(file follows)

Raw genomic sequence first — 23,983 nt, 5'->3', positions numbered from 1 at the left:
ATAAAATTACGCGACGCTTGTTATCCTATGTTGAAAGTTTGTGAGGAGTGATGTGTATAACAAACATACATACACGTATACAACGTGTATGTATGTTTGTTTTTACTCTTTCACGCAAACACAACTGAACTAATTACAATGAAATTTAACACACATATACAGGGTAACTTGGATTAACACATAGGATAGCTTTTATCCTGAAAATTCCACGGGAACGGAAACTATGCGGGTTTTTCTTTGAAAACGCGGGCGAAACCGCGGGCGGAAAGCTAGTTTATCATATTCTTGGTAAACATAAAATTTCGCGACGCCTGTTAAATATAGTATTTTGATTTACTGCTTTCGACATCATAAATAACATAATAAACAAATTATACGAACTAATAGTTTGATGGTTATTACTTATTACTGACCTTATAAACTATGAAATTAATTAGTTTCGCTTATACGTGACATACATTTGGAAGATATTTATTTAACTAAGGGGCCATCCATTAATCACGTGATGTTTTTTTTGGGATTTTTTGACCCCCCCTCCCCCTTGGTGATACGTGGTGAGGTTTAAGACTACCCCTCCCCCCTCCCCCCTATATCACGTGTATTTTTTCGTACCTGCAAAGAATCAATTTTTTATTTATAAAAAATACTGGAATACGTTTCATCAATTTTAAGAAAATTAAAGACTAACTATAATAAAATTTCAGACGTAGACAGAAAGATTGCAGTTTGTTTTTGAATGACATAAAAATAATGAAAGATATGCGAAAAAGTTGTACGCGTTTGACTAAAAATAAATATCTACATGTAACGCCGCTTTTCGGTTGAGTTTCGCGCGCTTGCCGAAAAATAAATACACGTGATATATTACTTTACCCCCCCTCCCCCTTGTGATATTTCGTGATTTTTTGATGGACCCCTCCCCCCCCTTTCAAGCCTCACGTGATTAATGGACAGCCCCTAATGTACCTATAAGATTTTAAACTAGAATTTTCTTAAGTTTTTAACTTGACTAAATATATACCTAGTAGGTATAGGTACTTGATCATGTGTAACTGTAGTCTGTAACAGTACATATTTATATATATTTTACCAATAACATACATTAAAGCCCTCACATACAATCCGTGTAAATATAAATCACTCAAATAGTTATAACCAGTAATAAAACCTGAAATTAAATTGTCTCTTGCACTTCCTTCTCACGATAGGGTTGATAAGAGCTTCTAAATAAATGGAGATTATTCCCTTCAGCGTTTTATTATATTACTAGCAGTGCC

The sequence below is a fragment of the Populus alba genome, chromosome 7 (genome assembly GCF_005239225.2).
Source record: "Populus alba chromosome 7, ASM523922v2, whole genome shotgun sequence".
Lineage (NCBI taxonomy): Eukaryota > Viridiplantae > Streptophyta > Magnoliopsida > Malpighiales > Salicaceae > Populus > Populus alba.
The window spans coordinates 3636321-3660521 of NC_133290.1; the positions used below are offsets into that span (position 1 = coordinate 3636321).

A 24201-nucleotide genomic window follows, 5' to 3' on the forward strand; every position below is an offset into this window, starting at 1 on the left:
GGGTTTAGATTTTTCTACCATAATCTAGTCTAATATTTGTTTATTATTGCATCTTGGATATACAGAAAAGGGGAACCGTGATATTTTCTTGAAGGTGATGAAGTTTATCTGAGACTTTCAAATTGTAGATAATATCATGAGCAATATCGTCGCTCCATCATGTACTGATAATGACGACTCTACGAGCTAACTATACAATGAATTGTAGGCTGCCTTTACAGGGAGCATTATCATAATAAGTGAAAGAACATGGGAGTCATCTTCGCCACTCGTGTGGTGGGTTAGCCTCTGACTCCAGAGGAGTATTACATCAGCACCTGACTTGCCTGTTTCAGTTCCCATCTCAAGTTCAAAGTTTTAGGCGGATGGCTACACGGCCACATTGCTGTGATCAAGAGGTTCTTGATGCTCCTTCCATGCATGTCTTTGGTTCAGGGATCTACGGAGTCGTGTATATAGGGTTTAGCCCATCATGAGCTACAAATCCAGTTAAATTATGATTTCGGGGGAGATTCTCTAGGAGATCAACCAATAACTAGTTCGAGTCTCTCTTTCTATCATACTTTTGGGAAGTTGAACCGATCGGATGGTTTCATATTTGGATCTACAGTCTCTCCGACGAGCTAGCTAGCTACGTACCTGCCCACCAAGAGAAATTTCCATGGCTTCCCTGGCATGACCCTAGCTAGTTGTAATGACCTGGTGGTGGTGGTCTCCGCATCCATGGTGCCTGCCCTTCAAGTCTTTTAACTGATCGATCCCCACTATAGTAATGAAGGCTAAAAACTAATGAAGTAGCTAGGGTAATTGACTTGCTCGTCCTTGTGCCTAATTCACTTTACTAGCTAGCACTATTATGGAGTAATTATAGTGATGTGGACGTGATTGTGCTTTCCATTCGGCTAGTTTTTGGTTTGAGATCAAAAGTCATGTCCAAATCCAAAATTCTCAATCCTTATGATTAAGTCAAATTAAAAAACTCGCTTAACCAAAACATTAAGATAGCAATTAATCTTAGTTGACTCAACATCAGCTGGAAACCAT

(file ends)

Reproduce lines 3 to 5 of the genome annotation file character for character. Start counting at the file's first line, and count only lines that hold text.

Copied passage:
The sequence below is a fragment of the Populus alba genome, chromosome 7 (genome assembly GCF_005239225.2).
Source record: "Populus alba chromosome 7, ASM523922v2, whole genome shotgun sequence".
Lineage (NCBI taxonomy): Eukaryota > Viridiplantae > Streptophyta > Magnoliopsida > Malpighiales > Salicaceae > Populus > Populus alba.